Aug. 31, 2011


by Linda Pastan

it rained in my sleep
and in the morning the fields were wet

I dreamed of artillery
of the thunder of horses

in the morning the fields were strewn
with twigs and leaves

as if after a battle
or a sudden journey

I went to sleep in the summer
I dreamed of rain

in the morning the fields were wet
and it was autumn

"September" by Linda Pastan, from Carnival Evening: New and Selected Poems 1968-1998. © W.W. Norton & Company, 2009. Reprinted with permission. (buy now)

Today is the 64th birthday of manga artist Yumiko Oshima (books by this author), who was born in Tochigi Prefecture, Japan, in 1947. She is a member of the Year 24 Flower Group, one of two Year 24 groups of women who are considered to have revolutionized shojo manga — comics for girls — and introduced many elements of the coming of age story in their work. Oshima and the other women of her group have brought to their art issues of philosophy, and sexuality and gender, and marked the first major entry of women artists into manga.

Oshima made her debut in 1968 with the surreal-feeling Paula's Tears and has continually produced manga on a nearly yearly basis up to her most recent project, which has been ongoing since 1996. In 1973 she wrote To Joker, an allegorical love triangle that includes a boy accidentally transformed into a girl, Strawberry Story in 1975, and Banana Bread no Pudding from 1977 to 1978.

From 1978 until 1987, Oshima serialized The Star of Cottonland in the shojo manga magazine LaLa. The story has since been collected in seven volumes. The Star of Cottonland tells of an abandoned kitten, Chibi-neko, who thinks she is human and speaks human words, although people can only hear her meow. She is drawn as a young girl with cat ears and a tail and believes that all humans were once kittens like her. Chibi-neko is found and cared for by a young man, and when she realizes that he loves a human girl, Chibi-neko wishes she could grow up and become the human she expects she will be. She runs away from home to seek a paradise called Cottonland, where it is said that dreams can come true.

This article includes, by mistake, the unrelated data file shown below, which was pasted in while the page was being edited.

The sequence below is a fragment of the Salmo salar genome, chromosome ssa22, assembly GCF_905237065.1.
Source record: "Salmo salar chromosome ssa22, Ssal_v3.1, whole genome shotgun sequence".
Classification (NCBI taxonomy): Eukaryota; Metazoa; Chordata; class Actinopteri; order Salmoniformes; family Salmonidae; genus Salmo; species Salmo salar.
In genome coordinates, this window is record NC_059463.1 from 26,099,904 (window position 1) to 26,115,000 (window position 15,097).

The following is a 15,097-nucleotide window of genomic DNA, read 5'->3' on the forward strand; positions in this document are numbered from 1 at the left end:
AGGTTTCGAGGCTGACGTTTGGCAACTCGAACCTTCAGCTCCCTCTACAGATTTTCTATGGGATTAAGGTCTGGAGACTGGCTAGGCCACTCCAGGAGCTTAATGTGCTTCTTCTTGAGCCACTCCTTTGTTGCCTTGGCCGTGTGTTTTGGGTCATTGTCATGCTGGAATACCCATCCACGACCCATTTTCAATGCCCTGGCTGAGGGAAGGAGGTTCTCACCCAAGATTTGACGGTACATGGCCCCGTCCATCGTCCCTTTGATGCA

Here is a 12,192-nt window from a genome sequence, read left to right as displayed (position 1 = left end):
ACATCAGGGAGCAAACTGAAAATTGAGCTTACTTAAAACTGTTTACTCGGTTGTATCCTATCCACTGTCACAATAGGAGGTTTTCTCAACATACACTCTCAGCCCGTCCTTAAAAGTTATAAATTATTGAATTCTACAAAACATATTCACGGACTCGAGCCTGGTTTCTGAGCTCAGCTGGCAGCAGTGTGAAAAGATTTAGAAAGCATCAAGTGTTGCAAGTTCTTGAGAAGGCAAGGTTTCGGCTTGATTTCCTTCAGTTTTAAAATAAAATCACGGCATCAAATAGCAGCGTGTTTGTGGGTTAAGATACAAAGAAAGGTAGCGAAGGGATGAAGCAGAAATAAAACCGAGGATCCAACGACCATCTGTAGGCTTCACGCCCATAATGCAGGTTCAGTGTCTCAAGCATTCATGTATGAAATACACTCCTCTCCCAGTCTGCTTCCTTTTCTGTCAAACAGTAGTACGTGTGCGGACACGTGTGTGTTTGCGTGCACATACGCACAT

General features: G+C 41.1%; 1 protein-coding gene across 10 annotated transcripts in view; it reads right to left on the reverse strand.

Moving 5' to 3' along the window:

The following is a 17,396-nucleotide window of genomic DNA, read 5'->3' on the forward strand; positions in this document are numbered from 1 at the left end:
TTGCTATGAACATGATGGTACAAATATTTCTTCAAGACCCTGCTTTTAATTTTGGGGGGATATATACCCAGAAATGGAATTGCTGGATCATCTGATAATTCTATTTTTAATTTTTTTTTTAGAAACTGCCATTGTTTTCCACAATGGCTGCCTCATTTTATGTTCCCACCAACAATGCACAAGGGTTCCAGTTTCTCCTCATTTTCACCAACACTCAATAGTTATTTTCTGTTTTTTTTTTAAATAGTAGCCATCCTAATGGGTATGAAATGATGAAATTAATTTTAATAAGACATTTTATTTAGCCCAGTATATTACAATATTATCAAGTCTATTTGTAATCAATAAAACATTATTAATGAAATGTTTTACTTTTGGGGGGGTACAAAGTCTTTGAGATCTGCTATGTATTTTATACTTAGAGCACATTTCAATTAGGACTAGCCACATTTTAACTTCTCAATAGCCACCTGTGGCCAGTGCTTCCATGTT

In 1978, Oshima won the Kodansha Manga Award for The Star of Cottonland. In 1984, it was adapted to a full-length animated film that has been praised for its complex characterizations and gorgeous animation, as well as well as for going beyond a simple animal fable to become a philosophical story that explores psychological and emotional states, and functions as a metaphor for adolescence.

On a less contemplative note, the popularity of The Star of Cottonland helped make fashionable the Nekomimi, or catgirl, character, a young girl like Chibi-neko who has cat ears and sometimes a tail. The catgirl does not originate within shojo manga, but is rooted in the ancient Japanese folklore of ghosts and goblins, where cats are associated with the supernatural and demon cats can take on humanoid forms. In the '80s, girls in manga began turning into cats and their real-life counter parts began wearing headbands with kitty ears to identify with and be like the Nekomimi. In May 2011, a Japanese company called Neurowear introduced their nekomimi headwear, which looks like any other headband with ears but has the distinction of also containing a brain wave sensor, so that their ears are the first to be controlled by the thoughts of the wearer, expressing concentration and attention by standing erect, and relaxation by falling down.